The Equalizer 

Teaching Physical Education can be pretty complex at times. We can look to try and reduce that complexity through a number of ways; having a clear purpose, building subject knowledge, increasing our range of teaching styles, having a solid lesson plan and knowing our pupils. However in any one class we are teaching we are still making multiple judgements and decisions about what the best way is to support the learning of the children in front of us. Most of them are trivial as they aren’t going to have a major impact, but some will.

The Big Picture

I have written about frameworks that support PE Teacher’s In-the-Moment Decision Making before either through STEPS or CHANGE IT. However both are focused on the details of the lesson, not the bigger picture. It is important for PE Teachers when making these In-the-Moment Judgements and Decisions to be able to scan for these details but also notice whether they link to the big picture. That means being clear about what your Big Picture looks like in the first place. I’ve been trying very hard over the last couple of years to do this with my department and we have got to a place of essential agreement (see The Big Picture). To ensure we achieve our Big Picture we need to make as many experiences of PE are meaningful as possible. How do we do that? Thankfully the work by Dr. Tim Fletcher, Dr. Déirdre Ní Chróinín and Professor Mary O’Sullivan provide PE Teachers with an evidenced based model for Meaningful PE. For an excellent overview of the evidence Doug Gleddie has written Teaching for Meaning in Physical Education. Based on Dr Scott Kretcmar’s criteria that represent the qualities of meaningful experiences in physical education and youth sport we have a framework to consider of social interaction, fun, challenge, increased motor competence and relevancy (hopefully leading towards the deep end of delight).

So how does this help us make In-the-Moment Decision Making for the Big Picture? The team from LAMPE suggested we think about the features of meaningful PE experiences as a watch or clock mechanism, where each of the features is represented by the different wheels that work together inside the casing. That doesn’t quite work for me. I prefer to think of them as the controls on a equalizer which we can move up and down. When teaching we need to tune into what is happening and consider the pitch of the lesson. This requires stepping back and observing from a distance allowing us to see the balance of the lesson. Most times we are so focused on the techniques and the details we forget what it looks like as a whole. Many times our lessons are balanced but sometimes they aren’t and they require us to strengthen or dampen one or a number of the features to make it more meaningful.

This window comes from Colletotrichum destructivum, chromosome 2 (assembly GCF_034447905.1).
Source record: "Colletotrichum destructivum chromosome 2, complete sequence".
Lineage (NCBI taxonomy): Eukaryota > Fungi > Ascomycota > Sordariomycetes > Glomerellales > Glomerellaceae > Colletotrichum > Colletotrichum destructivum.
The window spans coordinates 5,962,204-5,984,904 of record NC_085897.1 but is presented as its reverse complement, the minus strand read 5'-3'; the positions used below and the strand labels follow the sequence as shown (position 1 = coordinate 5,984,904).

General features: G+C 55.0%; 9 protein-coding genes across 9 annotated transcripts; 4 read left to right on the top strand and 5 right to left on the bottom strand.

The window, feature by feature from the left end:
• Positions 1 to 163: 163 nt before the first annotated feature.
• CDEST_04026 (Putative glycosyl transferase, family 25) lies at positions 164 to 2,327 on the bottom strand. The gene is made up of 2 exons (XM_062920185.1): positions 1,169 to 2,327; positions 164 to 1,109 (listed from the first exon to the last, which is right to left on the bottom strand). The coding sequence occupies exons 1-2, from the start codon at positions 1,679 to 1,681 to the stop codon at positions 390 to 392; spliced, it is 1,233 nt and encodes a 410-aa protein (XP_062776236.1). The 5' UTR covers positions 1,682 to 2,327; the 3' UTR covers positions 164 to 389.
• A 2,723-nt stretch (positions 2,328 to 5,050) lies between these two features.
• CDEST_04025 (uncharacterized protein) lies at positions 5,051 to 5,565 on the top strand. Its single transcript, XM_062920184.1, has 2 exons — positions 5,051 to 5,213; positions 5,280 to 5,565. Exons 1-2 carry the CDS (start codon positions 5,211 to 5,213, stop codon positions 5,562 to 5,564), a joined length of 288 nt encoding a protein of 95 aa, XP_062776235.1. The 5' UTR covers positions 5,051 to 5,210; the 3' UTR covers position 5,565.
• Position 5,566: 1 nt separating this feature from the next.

Since the beginning of this academic year I have been using the Meaningful PE criteria as an equalizer to shape my In-the-Moment Decision Making with regards to our Big Picture. My standard was to ensure at least 3 of the 5 of the criteria where at least 6 out of 10 or over to ensure the experience was meaningful. If, through my observation, I judged they were not I had to identify the criteria to focus on and make changes within the lesson.  Some examples where I felt this framework had a meaningful impact:

  1. Year 9 Gymnastics – Vaulting
    • Social Interaction 3/10 – spotting the performer was the only real social interaction
    • Fun 5/10
    • Challenge 1/10 – pupils had to perform the vault that I said we were working on
    • Motor Competence 3/10 – lots of lines and waiting
    • Relevancy 1/10